Grand Reunion’s new album ‘In The Station’ 2018 out now!
Order CD (Limited DLX) or Digital Album: http://www.GrandReunion.cl

Grand Reunion is:
Cristóbal Pacheco : Lead Vocals & Rhythm Guitars.
Christian Spencer : Lead Guitars & Some Vocals.
Pablo Saveedra : Keyboards & Back Vocals.
Manuel Yañez : Drums & Percussions.
Mario Rodríguez : Bass Guitars & Chorus Vocals.
Javier Tapia : Latin Percussions & Harmony Vocals.

https://www.facebook.com/GrandReunionLA
https://www.instagram.com/GrandReunionLA
https://goo.gl/FW8xku
http://www.GrandReunion.cl
https://grandreunion.bandcamp.com/

Grand Reunion, In the Station (2018)

Tags: , , , , ,

Mad God Premiere Lyric Video for “I Created God” from Grotesque and Inexorable LP

Posted in Bootleg Theater on September 25th, 2018 by JJ Koczan

mad god

Semi-psych dirt sludgers Mad God are taking preorders now via Bandcamp for their sophomore full-length, Grotesque and Inexorable. The six-song/47-minute long-player follows the Johannesburg, South Africa, trio’s 2017 debut, Tales of a Sightless City, and boasts Lovecraftian themes and a horror-minded atmosphere worthy of the occasion. Amps tuned to 666, riffs a-murky and a plod in Pat Stephansen‘s drumming that finds ground beneath the floating, visibility-zero haze surrounding — it’s got all the makings of stoner ritualism, yet manages to balance its influences from earlier Electric Wizard, with a traditional doom sensibility, guitarist/principal songwriter Tim Harbour offsetting effects-drenched moans with cleaner, clearer vocals in the shifts between songs like “The DeZalze Horror” and the particularly memorable, Manson-themed “I Created God,” the lurch of which you can experience for yourself in the lyric video premiere below.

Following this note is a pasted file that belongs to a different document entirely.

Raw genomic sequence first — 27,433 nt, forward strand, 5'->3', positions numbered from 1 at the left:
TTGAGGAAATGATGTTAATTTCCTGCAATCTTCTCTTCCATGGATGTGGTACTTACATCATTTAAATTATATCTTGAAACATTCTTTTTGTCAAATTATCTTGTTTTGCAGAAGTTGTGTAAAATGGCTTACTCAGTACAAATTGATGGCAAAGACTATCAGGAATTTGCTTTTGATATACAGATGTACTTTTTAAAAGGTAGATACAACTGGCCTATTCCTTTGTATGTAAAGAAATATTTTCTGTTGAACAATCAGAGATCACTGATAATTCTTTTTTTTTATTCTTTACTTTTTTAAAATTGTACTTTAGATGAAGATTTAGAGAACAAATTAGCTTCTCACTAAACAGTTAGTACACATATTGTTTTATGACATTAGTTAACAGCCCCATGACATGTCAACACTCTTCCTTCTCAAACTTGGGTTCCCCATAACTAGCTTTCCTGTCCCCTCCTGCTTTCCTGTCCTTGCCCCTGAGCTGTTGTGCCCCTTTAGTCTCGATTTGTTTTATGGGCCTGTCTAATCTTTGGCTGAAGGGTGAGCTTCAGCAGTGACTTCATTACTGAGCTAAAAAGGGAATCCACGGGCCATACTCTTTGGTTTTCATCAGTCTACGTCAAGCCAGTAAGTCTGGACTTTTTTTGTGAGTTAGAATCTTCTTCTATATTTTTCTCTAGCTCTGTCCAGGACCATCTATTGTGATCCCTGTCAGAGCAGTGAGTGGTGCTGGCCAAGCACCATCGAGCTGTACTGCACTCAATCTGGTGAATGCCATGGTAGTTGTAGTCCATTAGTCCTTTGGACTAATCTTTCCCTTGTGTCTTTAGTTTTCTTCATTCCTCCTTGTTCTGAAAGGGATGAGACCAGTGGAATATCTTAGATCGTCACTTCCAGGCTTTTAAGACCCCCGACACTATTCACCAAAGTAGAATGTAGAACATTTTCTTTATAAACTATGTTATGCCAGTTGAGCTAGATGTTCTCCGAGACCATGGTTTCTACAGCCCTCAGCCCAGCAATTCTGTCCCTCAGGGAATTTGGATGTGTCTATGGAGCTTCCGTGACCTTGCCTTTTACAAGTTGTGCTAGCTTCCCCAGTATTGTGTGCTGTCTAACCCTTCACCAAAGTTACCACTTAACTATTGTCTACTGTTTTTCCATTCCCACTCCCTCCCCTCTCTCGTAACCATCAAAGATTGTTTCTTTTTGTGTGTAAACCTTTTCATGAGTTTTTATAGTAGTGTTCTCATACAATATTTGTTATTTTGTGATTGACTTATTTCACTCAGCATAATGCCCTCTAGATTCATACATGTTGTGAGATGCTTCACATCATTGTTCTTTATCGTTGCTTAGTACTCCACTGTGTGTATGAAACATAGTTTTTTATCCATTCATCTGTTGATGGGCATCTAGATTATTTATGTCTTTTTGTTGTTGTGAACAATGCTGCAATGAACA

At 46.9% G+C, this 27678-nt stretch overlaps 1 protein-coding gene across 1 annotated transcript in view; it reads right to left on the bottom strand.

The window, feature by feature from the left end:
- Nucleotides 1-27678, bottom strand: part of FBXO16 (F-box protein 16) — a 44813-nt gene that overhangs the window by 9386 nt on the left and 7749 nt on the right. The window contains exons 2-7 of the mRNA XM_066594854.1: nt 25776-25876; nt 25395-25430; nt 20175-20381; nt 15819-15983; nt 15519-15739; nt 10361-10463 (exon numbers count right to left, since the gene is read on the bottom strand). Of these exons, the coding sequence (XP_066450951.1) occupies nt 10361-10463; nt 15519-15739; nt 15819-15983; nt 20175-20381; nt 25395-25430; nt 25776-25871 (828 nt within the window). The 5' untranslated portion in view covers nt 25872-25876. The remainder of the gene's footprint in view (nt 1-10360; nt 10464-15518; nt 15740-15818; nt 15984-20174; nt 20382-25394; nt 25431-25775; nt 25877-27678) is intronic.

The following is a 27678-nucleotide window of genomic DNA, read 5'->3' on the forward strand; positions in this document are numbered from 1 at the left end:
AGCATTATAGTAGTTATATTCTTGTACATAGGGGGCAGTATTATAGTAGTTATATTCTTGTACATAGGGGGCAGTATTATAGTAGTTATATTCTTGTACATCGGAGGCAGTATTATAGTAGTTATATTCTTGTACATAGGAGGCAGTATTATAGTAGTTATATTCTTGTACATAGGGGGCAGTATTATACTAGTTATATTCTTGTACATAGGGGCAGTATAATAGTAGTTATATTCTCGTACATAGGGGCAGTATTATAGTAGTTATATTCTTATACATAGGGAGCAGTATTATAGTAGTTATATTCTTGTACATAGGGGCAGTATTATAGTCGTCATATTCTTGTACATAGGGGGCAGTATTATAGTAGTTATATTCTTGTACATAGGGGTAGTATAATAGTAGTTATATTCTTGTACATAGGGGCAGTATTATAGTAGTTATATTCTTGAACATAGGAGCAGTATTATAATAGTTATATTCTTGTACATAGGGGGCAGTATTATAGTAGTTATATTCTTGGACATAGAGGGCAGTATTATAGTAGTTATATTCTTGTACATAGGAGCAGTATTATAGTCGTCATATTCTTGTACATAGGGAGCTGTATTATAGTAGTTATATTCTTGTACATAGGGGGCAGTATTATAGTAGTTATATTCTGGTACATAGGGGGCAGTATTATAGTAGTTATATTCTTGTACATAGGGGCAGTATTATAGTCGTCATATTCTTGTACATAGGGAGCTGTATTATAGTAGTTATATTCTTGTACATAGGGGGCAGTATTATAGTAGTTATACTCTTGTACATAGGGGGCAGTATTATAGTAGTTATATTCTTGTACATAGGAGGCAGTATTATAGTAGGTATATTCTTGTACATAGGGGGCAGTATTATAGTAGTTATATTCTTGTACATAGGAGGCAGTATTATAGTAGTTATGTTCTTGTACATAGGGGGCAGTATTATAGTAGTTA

Whether it’s marching rhythm of that track, given low-end heft via the bassworkMad God Grotesque and Inexorable of Evert Snyman, or the purposeful force-your-head-under-muddy-water deep-dive of opener “Haunting the Graves of the Unhallowed,” there’s a clarity of purpose and intent that underscores the slow-motion onslaught, and there’s an emergent sense of atmosphere especially as the album plays out subsequent to that opener that by the time they get around to “The Crawling Chaos,” fourth of the six inclusions, sees a progressing change in the shape of the record’s personality. I don’t know if they’re following a narrative arc from one song to the next, but the flow between tracks speaks to Grotesque and Inexorable as a linear work despite its obvious vinyl-readiness. The arrangement of the songs with three eight-plus-minute cuts on side A and three shorter (not by much, but still) pieces on side B speaks a platter-ist mindset as well, but the point is the album flows either way.